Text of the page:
Mum goes to St Luke's Darlinghurst for her rehab tomorrow. She's nervous again, I guess about whether she'll be sharing a room with someone, whether the staff will be gentle or boss her around, whether she can cope with the exercises and everything. I know she will be fine.

I'm still tired and emotional. Not much has changed on that score. I have a lot of work to do and am chipping away at it, but I just want to lie down in a dark room on a soft bed for a week. I find my patience is thinning and my snapping point is getting closer all the time. I get cranky very quickly, and I'm starting not to care what people think and whether I'm being kind or not.

For example, I cancelled my training session at the gym this afternoon and the trainer was a bit snippy with me. When i said my mother was in hospital, she grudgingly said, "Why's she in hospital?" but wasn't interested in the answer (it only strengthened my resolve to cancel my sessions with her and train on my own). Likewise, I took work home today instead of staying in the office and my boss seemed a little surprised, saying "Why, can't you do it here?" No, I can't. I'm finding it harder than usual to get things done at work because my concentration levels are so shot that the slightest interruption (of which there are many in any given day at the office) will just derail me entirely.

It's very ungracious, but I feel like just wailing "my grandma died and my mum's in hospital, just leave me alone!!!"

But I can't do that. I'm not the type who falls apart, the damsel in distress who has a nervous breakdown and everyone runs around and picks up the pieces. I'm the type who keeps on keeping on, who turns up and keeps bouncing from pillar to post, trying to do what needs to be done without losing it completely, feeling guilty when I take time for myself and wondering why I'm so tired all the time. And then, if the facade cracks just a bit, and I snap, or cry, or give a terse response, people are shocked and say, "What's up with her?"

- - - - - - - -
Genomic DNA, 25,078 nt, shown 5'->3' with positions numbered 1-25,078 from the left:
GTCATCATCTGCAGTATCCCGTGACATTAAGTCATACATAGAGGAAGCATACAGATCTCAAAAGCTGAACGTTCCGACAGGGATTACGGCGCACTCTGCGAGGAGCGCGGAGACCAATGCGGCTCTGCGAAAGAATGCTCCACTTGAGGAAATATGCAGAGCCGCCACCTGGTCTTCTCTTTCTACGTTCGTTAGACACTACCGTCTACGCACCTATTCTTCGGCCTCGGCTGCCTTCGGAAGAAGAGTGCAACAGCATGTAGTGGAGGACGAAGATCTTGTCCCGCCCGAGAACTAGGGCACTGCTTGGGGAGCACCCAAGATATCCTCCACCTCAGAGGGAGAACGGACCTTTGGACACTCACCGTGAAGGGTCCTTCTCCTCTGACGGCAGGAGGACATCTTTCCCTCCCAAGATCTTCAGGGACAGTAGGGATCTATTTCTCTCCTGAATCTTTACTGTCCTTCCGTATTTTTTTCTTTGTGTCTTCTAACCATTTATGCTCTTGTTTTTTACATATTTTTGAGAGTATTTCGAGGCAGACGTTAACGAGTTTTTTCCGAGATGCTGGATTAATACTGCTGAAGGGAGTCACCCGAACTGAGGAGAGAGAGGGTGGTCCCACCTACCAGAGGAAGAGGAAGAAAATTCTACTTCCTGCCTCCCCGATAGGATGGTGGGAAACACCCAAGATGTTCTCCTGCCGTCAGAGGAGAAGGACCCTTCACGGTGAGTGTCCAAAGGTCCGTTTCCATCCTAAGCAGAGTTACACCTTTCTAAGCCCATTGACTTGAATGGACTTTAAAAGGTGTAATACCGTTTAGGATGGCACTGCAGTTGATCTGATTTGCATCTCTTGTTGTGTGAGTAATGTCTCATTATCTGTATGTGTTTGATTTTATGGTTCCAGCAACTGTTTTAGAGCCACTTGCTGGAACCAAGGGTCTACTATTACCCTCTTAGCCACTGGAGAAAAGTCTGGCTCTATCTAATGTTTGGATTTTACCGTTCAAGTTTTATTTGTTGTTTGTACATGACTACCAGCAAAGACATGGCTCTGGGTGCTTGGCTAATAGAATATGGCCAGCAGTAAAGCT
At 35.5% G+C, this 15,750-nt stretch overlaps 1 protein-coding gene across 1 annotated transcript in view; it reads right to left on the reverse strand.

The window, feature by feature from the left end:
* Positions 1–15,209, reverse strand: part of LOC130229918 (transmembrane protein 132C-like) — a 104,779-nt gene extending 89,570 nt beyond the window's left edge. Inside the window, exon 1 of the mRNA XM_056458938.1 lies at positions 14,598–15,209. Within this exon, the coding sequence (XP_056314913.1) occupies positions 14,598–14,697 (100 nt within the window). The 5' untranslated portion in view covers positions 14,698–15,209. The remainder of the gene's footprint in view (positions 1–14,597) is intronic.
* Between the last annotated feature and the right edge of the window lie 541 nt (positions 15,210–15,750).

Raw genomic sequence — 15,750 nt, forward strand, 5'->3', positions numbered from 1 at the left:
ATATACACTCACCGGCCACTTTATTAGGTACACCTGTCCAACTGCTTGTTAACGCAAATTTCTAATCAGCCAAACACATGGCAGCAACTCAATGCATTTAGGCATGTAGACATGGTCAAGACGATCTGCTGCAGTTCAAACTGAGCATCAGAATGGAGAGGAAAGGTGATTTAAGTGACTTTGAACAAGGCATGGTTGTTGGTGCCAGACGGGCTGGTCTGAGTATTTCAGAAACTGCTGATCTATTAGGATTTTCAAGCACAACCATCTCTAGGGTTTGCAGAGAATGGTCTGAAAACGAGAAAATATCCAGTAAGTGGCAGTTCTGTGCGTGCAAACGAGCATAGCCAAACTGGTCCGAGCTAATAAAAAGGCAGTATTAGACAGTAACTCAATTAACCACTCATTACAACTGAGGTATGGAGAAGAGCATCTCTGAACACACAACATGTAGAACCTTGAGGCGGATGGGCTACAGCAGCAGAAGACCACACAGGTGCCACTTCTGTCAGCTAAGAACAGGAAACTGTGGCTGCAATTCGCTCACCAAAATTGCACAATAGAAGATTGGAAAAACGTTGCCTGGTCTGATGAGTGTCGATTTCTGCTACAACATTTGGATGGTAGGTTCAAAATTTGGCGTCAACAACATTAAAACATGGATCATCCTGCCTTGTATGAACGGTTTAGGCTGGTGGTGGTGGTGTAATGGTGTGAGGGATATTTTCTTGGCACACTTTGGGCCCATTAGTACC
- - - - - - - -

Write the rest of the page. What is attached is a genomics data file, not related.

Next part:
Wah. It's all about me, isn't it? Wah. Maybe I need to start seeing a counsellor again.

Wednesday, 24 October 2007

Bone. Weary.

I haven't been this exhausted for a long time. I look in the mirror and I can see it etched into my face, under my eyes; I don't even need people to tell me how tired I look to know that my appearance matches my internal state.

Mum's being the usual trooper. The surgeon says she is doing really well, and she's been up and out of bed a couple of times. She is still really tired though, and I got a good look at her leg while the nurse was trying to remove an anesthetic line from the knee. She's very bruised and obviously has a large wound where they cut, but it isn't that much more swollen than it was before the surgery (which shows how bad it was before!).

Lots of people have visited and called and sent flowers, which is lovely. She's given me some to take to work and have at home, and they're very cheerful.

I just want to cry though, from sheer tiredness. And I feel bad being so strung out when mum's the one in hospital! But it's been a bit of an emotional rollercoaster the last few days, and I am just finding it really hard to wind down properly. I should be in bed really, but I just keep roaming around, feeling aimless and too weary to actually stop, paradoxical though that seems.

I might lie down and read some Terry Pratchett; that should be restful enough.

Tuesday, 23 October 2007

farewell to Rose

Today was my grandmother's funeral. Well, my step-grandmother. But seeing as my actual grandmother died when I was two years old, Rose may as well have been it. She was a quiet Swiss-German woman, adept at knitting and sewing, as well as making delicious rösti. She had two sons, Richard and Victor, but Richard died when he was in his early twenties. She was married to my grandfather for around 20 years (I think), but Victor didn't get on with Papa especially well, so we never became close to my step-uncle and -cousins.

Anyway, after my grandfather died in 1999, we gradually saw less and less of Rose. She lived in Hornsby; it was quite difficult to get there on a regular basis, and also it was always filled with a kind of desolate sadness going to the house where Papa had lived and having nothing to talk about. As I said, she was a very quiet, reserved woman and this was heightened following a stroke she had. She started speaking a mixture of English and German, and would ramble on about people we had never met. But the one good thing was that after Papa died, her son Victor and his family became close to her again and really brought her back into their fold. She absolutely loved her little great-grandchildren, and I think the last few years of her life were happy and full of love, even though she was sick a lot.